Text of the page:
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Every version of Windows since Windows 95 has used a Registry, which is essentially a database containing the configuration information for the OS, its peripherals, and any installed software. The Registry is among the first things that Windows loads at startup, and it tells the OS everything from how menus and the Desktop should look and feel, to where all the vital files and programs reside, to which hardware is installed on the system.
The Registry actually includes a series of data files stored in different folders in your Windows subdirectory, all according to which OS version you’re using. For instance, in WinXP Home or Professional, the Registry has six files located in the Config folder at C:\WINDOWS\SYSTEM32\CONFIG. Win98 SE and WinMe have different files in other locations, but in all cases, it’s easier to access the Registry via the Registry Editor.
The Registry Editor, the Regedit.exe program, resides in the Windows subdirectory. But the quickest way to open the Registry Editor is to click Run from the Start menu, type regedit in the field, and press ENTER.
Now that we told you how to open the Registry Editor, we should also warn you that it’s unlike other Windows programs because it saves any changes you make on the fly rather than waiting for you to decide to save your changes. Yes, the Registry Editor will save any changes you make as you make them and apply those changes to the respective files and settings on your system. You cannot negate your edits or deletes simply by bailing out of the program without officially saving anything. This means that any user venturing into the Registry Editor must take special care to track any changes made and protect him or herself by backing up the Registry before tinkering with it.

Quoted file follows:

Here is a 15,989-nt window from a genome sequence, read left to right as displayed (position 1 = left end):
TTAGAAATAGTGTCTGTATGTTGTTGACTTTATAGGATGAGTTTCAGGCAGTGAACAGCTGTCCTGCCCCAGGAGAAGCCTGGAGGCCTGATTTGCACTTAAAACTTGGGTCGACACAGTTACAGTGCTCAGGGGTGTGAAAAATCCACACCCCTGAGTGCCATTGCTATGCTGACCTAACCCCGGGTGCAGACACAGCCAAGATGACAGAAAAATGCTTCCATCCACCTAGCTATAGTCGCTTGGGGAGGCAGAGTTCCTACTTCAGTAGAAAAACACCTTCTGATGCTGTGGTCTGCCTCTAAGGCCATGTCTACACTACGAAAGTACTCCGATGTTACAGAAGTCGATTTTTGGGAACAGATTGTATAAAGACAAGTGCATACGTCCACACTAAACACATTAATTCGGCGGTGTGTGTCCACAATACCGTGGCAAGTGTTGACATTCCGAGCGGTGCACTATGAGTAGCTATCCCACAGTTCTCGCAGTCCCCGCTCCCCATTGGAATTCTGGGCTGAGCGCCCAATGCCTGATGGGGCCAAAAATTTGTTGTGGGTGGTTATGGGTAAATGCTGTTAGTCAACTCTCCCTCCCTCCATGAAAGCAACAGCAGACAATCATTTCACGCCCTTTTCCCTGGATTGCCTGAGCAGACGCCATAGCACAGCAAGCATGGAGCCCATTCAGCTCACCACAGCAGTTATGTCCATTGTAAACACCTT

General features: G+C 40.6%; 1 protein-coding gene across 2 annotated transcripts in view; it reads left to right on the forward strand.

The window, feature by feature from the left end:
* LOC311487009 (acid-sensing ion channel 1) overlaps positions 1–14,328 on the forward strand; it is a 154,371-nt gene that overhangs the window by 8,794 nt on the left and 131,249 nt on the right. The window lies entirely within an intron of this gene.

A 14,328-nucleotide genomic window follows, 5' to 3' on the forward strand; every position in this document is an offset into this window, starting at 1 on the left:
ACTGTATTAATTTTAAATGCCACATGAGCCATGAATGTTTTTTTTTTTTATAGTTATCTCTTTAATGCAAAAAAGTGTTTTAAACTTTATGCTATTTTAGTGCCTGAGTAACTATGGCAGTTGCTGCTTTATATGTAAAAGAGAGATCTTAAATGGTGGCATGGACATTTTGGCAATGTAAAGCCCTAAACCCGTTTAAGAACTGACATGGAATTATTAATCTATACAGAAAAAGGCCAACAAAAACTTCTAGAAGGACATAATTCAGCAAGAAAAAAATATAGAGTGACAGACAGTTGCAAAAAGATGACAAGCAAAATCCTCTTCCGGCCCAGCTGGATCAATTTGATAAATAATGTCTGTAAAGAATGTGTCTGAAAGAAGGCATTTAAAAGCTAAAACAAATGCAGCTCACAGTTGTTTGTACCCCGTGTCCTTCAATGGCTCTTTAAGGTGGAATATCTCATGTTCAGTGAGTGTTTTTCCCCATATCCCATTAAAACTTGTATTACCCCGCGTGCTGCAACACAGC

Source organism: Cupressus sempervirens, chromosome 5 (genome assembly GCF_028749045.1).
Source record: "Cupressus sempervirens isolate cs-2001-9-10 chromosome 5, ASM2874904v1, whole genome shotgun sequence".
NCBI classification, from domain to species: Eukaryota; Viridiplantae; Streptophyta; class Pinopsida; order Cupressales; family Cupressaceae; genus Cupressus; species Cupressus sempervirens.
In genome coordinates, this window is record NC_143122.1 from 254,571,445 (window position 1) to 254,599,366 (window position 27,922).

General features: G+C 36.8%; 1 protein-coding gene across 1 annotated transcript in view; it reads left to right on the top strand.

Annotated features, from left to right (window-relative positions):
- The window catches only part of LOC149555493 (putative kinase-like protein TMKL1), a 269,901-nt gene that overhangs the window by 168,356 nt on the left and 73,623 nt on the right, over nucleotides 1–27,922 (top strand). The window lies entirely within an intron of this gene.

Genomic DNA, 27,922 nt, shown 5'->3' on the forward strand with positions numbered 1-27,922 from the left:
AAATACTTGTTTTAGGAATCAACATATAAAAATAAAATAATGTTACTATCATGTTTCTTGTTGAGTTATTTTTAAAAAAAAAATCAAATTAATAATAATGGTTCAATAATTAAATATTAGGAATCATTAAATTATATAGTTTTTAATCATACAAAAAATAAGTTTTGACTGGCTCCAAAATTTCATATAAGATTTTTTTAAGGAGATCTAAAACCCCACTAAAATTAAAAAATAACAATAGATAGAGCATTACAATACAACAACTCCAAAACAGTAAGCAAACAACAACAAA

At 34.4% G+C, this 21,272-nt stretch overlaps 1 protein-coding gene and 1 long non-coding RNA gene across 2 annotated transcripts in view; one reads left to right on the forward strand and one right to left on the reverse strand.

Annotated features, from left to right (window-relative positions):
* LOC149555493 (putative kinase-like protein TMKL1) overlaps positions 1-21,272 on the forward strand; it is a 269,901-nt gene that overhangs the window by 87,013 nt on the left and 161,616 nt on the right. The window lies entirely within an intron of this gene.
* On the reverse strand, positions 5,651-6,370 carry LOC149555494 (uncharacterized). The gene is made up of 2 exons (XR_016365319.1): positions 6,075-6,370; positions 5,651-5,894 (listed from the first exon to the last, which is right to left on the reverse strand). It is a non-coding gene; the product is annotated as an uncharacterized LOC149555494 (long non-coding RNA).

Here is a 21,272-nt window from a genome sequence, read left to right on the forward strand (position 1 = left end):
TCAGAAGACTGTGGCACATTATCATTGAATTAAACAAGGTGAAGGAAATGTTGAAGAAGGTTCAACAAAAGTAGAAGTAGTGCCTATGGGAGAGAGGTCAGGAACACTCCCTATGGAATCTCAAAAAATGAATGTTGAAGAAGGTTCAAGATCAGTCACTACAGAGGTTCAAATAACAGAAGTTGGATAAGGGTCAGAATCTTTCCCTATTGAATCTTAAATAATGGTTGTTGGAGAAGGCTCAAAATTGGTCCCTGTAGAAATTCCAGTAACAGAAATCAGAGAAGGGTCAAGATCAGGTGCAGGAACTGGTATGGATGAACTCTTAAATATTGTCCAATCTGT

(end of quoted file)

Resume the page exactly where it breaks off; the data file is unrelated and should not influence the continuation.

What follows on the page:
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Posted on Feb 11, 2008
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Posted on Jan 02, 2017
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you will have to make yourself the adminstrator
click start control panel user accounts on the users tab,click the name of the computer administrator you must have full control also you can change the password there USB drives can be write-protected by modifying the StoreageDevicePolicies Registry key and WriteProtect Registry value. also Hope this helps
click Start>run>regedit to open Registry Editor. and press control+F to open the find dialogue box and type "usb device" or "driverdesc" to open usb mass storage device or type "usb mass storage device" in the search windows. And right click on it and delete. This will set the policy value to 0. then insert your usb device. It will work fine.
# Remember: do not delete any unknow files in the registry as this will make some programes not work as usual.
If you are running a Windows XP OS then you might be able to:
- click start right click on my computer select open
- Right click the icon of your Flash Drive (It should be F:/ or something)
- Click Properties in the menu that comes up
- Click the Sharing tab
- Click permissions
- And finally, click Allow next to Full Control.
USB drives can be write-protected by modifying the StoreageDevicePolicies Registry key and WriteProtect Registry value.
also Hope this helps
Hope this helps
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